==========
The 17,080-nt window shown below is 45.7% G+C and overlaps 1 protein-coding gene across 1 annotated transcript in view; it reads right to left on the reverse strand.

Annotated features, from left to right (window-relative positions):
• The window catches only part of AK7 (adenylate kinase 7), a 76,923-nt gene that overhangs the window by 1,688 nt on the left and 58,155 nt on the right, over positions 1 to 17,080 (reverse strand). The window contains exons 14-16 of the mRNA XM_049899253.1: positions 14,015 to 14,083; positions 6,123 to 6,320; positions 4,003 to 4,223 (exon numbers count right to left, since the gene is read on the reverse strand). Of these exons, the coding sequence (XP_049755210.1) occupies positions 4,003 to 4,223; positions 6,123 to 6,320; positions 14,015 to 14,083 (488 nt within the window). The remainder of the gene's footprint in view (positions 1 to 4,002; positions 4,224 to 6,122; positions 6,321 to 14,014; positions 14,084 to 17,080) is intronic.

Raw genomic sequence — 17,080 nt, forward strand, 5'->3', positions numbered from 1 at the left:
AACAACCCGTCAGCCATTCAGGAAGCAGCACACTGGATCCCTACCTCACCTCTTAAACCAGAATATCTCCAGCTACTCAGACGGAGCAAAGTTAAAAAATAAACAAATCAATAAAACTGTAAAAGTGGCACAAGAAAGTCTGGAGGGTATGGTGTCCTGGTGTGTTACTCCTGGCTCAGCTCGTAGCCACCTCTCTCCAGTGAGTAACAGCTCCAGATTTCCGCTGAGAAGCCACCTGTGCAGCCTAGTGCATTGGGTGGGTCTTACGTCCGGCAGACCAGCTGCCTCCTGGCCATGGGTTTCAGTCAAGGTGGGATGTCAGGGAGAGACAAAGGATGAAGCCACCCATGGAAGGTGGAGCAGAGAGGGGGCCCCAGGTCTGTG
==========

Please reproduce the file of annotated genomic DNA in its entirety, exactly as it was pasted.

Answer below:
The 17,080-nt window shown below is 45.7% G+C and overlaps 1 protein-coding gene across 1 annotated transcript in view; it reads right to left on the reverse strand.

Annotated features, from left to right (window-relative positions):
• The window catches only part of AK7 (adenylate kinase 7), a 76,923-nt gene that overhangs the window by 1,688 nt on the left and 58,155 nt on the right, over positions 1 to 17,080 (reverse strand). The window contains exons 14-16 of the mRNA XM_049899253.1: positions 14,015 to 14,083; positions 6,123 to 6,320; positions 4,003 to 4,223 (exon numbers count right to left, since the gene is read on the reverse strand). Of these exons, the coding sequence (XP_049755210.1) occupies positions 4,003 to 4,223; positions 6,123 to 6,320; positions 14,015 to 14,083 (488 nt within the window). The remainder of the gene's footprint in view (positions 1 to 4,002; positions 4,224 to 6,122; positions 6,321 to 14,014; positions 14,084 to 17,080) is intronic.

Raw genomic sequence — 17,080 nt, forward strand, 5'->3', positions numbered from 1 at the left:
AACAACCCGTCAGCCATTCAGGAAGCAGCACACTGGATCCCTACCTCACCTCTTAAACCAGAATATCTCCAGCTACTCAGACGGAGCAAAGTTAAAAAATAAACAAATCAATAAAACTGTAAAAGTGGCACAAGAAAGTCTGGAGGGTATGGTGTCCTGGTGTGTTACTCCTGGCTCAGCTCGTAGCCACCTCTCTCCAGTGAGTAACAGCTCCAGATTTCCGCTGAGAAGCCACCTGTGCAGCCTAGTGCATTGGGTGGGTCTTACGTCCGGCAGACCAGCTGCCTCCTGGCCATGGGTTTCAGTCAAGGTGGGATGTCAGGGAGAGACAAAGGATGAAGCCACCCATGGAAGGTGGAGCAGAGAGGGGGCCCCAGGTCTGTG